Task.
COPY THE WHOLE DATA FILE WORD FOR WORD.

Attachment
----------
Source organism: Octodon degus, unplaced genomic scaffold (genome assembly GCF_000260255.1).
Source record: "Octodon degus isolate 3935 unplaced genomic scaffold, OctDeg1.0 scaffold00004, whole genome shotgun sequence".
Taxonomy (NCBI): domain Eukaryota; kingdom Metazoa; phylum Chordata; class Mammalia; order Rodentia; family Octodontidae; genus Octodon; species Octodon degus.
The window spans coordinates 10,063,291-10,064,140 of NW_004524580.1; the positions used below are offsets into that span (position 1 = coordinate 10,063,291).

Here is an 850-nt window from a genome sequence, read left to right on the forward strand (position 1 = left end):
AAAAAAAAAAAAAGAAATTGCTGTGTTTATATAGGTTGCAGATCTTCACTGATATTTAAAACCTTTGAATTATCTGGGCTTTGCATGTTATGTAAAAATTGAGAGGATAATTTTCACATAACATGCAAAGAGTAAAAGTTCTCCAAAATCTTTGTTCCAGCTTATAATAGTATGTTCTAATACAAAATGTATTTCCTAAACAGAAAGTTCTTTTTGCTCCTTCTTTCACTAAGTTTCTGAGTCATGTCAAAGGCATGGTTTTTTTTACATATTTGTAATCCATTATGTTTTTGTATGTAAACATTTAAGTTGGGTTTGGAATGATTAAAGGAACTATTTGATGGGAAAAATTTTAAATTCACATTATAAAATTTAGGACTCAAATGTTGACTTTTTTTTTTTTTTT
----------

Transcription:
Source organism: Octodon degus, unplaced genomic scaffold (genome assembly GCF_000260255.1).
Source record: "Octodon degus isolate 3935 unplaced genomic scaffold, OctDeg1.0 scaffold00004, whole genome shotgun sequence".
Taxonomy (NCBI): domain Eukaryota; kingdom Metazoa; phylum Chordata; class Mammalia; order Rodentia; family Octodontidae; genus Octodon; species Octodon degus.
The window spans coordinates 10,063,291-10,064,140 of NW_004524580.1; the positions used below are offsets into that span (position 1 = coordinate 10,063,291).

Here is an 850-nt window from a genome sequence, read left to right on the forward strand (position 1 = left end):
AAAAAAAAAAAAAGAAATTGCTGTGTTTATATAGGTTGCAGATCTTCACTGATATTTAAAACCTTTGAATTATCTGGGCTTTGCATGTTATGTAAAAATTGAGAGGATAATTTTCACATAACATGCAAAGAGTAAAAGTTCTCCAAAATCTTTGTTCCAGCTTATAATAGTATGTTCTAATACAAAATGTATTTCCTAAACAGAAAGTTCTTTTTGCTCCTTCTTTCACTAAGTTTCTGAGTCATGTCAAAGGCATGGTTTTTTTTACATATTTGTAATCCATTATGTTTTTGTATGTAAACATTTAAGTTGGGTTTGGAATGATTAAAGGAACTATTTGATGGGAAAAATTTTAAATTCACATTATAAAATTTAGGACTCAAATGTTGACTTTTTTTTTTTTTTT